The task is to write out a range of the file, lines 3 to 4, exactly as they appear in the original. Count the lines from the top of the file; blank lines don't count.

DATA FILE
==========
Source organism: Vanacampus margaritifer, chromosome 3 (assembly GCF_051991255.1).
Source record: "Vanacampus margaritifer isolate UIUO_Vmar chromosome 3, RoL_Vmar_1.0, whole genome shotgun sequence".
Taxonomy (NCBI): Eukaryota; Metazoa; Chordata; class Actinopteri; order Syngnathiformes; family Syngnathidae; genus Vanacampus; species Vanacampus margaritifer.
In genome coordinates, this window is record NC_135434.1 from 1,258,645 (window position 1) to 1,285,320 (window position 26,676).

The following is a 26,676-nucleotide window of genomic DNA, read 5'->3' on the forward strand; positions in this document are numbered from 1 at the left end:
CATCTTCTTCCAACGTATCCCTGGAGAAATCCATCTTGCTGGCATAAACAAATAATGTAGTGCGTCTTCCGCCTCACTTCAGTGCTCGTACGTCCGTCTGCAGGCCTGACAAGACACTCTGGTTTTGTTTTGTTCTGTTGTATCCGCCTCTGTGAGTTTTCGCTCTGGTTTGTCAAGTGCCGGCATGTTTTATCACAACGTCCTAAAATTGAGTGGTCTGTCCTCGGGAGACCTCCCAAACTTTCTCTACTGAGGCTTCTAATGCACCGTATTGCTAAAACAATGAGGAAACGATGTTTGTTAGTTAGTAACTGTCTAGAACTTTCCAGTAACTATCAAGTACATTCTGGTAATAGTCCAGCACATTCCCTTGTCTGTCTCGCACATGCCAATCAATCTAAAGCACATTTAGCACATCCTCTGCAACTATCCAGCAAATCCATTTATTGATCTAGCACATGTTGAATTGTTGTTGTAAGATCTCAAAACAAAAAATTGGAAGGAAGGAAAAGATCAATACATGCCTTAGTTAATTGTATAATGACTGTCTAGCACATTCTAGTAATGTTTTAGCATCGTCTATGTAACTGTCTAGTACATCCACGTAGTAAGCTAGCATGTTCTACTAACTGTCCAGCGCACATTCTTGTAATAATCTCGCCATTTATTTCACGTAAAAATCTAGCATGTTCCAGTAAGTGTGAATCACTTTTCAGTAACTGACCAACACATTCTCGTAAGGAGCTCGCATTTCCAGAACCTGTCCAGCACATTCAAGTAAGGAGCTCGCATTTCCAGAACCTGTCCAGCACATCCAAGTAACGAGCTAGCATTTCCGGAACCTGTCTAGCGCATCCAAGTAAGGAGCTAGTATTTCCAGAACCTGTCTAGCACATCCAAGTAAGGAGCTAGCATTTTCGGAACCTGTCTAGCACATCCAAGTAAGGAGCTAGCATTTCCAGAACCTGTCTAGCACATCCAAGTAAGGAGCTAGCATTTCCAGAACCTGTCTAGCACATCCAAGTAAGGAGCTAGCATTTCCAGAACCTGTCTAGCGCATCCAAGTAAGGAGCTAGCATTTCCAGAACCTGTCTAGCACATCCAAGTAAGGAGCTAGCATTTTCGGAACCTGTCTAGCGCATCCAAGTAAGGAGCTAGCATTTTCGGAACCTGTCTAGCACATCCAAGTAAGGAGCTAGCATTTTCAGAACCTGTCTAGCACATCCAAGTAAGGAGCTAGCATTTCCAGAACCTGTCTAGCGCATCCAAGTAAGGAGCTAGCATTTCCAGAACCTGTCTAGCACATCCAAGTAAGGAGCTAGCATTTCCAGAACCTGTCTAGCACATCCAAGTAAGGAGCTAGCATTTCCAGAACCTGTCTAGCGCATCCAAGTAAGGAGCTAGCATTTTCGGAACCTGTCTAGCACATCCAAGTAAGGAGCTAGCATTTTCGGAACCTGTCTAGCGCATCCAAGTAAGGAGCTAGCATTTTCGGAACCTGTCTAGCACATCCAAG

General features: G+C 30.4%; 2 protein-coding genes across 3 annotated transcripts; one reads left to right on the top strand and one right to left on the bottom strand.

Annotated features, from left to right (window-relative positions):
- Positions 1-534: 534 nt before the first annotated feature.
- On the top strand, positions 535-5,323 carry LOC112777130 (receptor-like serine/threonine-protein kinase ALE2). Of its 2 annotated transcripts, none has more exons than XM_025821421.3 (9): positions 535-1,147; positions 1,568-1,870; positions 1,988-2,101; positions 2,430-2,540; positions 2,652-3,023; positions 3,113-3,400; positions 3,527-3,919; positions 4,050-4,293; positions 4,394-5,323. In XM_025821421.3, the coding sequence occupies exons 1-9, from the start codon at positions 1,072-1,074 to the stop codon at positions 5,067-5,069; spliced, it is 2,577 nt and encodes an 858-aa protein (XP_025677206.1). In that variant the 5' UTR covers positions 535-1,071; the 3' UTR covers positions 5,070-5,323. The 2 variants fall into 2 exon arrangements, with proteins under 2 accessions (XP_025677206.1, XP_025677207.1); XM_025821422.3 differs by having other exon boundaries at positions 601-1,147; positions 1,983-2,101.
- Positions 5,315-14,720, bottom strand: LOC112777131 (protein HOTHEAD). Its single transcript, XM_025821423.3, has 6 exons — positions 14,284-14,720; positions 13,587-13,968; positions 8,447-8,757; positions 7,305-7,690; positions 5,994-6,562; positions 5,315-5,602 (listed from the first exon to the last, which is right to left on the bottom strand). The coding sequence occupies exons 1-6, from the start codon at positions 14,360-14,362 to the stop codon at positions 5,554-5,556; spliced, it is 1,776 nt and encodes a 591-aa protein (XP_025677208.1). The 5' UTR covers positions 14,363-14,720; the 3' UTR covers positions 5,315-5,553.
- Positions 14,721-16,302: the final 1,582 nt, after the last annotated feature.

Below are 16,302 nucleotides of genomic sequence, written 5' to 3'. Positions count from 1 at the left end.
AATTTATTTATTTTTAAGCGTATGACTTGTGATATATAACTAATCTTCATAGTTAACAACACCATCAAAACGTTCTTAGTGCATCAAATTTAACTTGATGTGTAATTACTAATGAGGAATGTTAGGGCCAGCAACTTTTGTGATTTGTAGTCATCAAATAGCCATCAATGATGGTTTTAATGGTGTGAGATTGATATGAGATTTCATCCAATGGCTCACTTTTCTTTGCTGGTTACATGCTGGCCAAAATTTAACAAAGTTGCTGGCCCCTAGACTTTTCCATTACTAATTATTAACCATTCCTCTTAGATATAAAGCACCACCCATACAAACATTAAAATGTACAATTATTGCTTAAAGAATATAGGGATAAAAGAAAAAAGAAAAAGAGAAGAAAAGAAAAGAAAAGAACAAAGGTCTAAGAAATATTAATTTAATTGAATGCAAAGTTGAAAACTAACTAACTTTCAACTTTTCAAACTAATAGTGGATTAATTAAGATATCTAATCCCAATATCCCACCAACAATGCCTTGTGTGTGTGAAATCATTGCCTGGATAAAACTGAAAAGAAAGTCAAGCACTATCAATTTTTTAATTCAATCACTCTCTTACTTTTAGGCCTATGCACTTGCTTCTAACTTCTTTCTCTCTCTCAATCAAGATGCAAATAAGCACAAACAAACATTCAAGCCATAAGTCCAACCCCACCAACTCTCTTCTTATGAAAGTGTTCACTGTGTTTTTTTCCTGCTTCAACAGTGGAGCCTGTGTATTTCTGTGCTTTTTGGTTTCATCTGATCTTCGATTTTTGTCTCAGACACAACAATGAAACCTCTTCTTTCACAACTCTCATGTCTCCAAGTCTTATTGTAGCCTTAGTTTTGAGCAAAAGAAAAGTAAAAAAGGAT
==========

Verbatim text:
Taxonomy (NCBI): Eukaryota; Metazoa; Chordata; class Actinopteri; order Syngnathiformes; family Syngnathidae; genus Vanacampus; species Vanacampus margaritifer.
In genome coordinates, this window is record NC_135434.1 from 1,258,645 (window position 1) to 1,285,320 (window position 26,676).